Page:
posted in: Hotel Lessons | 0
With Sama and Nada…

As ever, two weeks conflated into one, entirely because I forget to take a photo at the end of the class!  Apologies – I will do better!

Three missing today – Aisha, Frishta and Dasha – but we were still able to make some progress on our new play, “No Waiting”, focusing on the scenes that we could do, chiefly “Godot”.  We were a little nervous that SAli would be disturbed by the words in the extract we are performing, but he does seem to have overcome this, and he could shine in the role, especialloy since it is basically clowning.  On this basis, and to introduce an element of fun into the class, I presented them with their own sets of juggling balls, and some basic instructions in how to perform the 3-ball juggle.

The following week, we had an almost complete set of people, with only Abdulaziz missing, and I was also looking forward to passing on some exciting news, that we are to perform in a real theatre, alongside a performance from the Compass group, in April.  It does mean some pressure, but I am confident that they will rise to the occasion.  However, on the very same day, we received the pretty devastating information that Nada and Sama, the two sisters from Saudi Arabia, had received a letter that they were to be moved… this Friday.  To Plymouth.  For them, it is actually excellent news, for they will be sharing proper accommodation in their own flat, and will be able to begin re-building their lives.  But I can’t help also feeling downcast at losing two of our best, most fluent, most expressive actors.  (And the fact that Sama was pretty much the only one to start mastering how to juggle merely an extra sprinkle of salt on the wound.)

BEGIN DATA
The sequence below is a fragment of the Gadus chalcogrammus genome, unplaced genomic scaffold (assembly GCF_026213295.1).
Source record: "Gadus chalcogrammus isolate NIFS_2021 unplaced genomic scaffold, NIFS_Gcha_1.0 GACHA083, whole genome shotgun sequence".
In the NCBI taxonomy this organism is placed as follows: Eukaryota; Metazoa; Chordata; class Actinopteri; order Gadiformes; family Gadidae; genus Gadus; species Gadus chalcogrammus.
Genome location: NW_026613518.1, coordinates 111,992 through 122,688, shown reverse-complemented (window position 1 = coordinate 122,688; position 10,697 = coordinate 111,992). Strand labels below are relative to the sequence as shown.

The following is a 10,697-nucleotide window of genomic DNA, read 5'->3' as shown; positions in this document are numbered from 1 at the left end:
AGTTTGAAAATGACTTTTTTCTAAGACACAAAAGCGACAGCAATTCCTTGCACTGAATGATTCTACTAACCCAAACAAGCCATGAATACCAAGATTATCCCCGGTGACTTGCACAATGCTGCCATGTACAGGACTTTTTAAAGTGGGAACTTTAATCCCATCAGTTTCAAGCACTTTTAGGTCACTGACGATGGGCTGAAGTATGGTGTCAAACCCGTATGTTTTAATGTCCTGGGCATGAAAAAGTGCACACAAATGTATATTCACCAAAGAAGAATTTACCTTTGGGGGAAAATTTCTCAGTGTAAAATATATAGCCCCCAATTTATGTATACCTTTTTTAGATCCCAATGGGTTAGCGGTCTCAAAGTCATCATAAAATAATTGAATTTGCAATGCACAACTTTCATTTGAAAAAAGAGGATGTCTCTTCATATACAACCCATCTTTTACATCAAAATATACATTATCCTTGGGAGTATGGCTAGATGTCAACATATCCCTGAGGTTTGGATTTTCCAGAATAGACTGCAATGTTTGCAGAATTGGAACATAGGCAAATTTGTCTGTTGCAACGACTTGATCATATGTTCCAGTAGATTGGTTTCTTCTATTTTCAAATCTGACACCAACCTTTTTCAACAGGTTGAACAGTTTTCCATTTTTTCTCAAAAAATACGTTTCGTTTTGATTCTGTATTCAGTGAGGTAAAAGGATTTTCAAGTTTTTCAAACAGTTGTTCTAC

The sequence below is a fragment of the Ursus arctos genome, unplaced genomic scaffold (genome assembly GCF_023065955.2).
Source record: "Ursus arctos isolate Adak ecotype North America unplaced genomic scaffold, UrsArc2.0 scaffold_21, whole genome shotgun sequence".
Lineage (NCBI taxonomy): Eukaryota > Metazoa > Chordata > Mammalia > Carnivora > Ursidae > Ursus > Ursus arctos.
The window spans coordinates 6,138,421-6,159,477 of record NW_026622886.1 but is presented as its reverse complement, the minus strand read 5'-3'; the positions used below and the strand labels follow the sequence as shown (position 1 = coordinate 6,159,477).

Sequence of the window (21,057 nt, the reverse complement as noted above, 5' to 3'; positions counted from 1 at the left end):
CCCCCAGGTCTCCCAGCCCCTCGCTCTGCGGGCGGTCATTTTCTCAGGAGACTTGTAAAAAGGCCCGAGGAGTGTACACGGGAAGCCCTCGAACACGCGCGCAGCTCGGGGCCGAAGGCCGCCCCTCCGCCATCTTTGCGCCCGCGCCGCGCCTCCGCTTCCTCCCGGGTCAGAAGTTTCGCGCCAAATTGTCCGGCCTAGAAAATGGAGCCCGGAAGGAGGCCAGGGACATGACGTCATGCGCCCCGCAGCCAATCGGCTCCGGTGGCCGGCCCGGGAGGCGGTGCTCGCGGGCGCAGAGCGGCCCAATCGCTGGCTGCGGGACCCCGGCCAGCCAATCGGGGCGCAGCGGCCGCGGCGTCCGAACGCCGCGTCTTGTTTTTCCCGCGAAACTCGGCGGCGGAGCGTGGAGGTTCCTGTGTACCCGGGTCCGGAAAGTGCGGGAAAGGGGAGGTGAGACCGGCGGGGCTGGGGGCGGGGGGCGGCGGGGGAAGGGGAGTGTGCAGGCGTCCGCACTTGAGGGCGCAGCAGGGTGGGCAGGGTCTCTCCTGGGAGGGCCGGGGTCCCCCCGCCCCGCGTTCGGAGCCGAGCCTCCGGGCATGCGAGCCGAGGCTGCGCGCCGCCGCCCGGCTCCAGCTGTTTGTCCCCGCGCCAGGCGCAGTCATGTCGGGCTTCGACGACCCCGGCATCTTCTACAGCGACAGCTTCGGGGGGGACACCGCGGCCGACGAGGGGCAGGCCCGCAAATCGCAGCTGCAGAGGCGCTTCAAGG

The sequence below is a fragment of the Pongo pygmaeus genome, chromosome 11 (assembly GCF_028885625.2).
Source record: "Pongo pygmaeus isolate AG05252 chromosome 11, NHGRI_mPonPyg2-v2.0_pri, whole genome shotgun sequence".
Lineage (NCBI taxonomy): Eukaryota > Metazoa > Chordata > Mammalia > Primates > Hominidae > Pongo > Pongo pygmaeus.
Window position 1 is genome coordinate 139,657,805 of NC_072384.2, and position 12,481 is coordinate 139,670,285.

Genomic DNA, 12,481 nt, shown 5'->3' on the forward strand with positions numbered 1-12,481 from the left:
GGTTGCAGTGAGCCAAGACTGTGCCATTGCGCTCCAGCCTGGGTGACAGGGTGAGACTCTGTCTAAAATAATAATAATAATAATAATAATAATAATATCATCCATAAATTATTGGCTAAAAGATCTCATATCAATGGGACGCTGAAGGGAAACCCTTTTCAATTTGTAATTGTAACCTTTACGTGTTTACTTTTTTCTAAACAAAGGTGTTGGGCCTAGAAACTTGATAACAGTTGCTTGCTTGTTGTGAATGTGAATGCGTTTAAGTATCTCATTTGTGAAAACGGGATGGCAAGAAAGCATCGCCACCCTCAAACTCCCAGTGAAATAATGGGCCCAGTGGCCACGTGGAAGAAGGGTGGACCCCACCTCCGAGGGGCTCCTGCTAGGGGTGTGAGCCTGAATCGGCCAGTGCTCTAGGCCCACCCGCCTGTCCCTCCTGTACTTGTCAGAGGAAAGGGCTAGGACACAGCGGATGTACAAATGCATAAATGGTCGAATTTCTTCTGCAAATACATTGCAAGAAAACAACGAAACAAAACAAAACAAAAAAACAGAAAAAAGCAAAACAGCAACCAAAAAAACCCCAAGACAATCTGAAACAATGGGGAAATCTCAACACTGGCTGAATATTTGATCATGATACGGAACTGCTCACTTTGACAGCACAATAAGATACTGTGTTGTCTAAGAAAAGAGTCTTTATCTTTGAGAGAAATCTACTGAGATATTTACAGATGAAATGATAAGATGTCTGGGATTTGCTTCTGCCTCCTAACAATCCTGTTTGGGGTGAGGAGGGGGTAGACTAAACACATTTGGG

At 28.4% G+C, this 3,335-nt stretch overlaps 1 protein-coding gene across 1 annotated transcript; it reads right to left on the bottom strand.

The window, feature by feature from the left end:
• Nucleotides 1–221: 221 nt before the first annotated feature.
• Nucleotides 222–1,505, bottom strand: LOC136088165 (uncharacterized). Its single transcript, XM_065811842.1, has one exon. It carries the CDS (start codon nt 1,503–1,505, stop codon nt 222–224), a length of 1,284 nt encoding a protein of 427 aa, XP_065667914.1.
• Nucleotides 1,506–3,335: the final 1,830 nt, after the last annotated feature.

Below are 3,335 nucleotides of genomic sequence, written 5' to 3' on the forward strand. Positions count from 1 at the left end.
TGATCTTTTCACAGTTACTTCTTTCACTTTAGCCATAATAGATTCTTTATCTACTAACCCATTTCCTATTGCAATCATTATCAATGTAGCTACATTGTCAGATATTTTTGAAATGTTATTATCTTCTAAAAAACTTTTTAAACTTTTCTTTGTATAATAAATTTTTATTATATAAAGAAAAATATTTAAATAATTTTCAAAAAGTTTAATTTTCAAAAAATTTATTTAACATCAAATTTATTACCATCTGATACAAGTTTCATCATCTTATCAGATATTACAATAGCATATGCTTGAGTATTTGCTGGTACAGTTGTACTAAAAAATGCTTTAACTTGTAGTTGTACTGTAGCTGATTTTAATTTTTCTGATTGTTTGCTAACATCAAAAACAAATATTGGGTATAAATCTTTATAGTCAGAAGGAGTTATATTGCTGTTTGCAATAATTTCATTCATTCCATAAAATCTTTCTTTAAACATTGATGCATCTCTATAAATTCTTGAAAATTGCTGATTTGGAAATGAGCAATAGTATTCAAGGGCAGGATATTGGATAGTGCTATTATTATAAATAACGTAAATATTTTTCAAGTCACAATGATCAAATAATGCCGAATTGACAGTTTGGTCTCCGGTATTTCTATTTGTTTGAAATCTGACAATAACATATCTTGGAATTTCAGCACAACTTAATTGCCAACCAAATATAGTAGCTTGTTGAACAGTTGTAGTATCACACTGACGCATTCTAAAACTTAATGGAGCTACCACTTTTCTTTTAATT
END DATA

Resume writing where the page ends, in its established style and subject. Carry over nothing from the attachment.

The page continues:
…and without

But we rehearsed anyway, and there were some very encouraging signs.  It was the first opportunity to see the more personal asylum seeker/official scenes, and they were excellent.

And “Zhvar”.  We were looking for a name, something a little catchier than the Wembley Drama class, and have settled on Zhvar, which is (I hope and believe) a Farsi word for a meeting place.  And a happy one (something like rendezvous, perhaps) so it seems like an appropriate choice.

Leave a Reply

Your email address will not be published. Required fields are marked *

The reCAPTCHA verification period has expired. Please reload the page.

This site uses Akismet to reduce spam. Learn how your comment data is processed.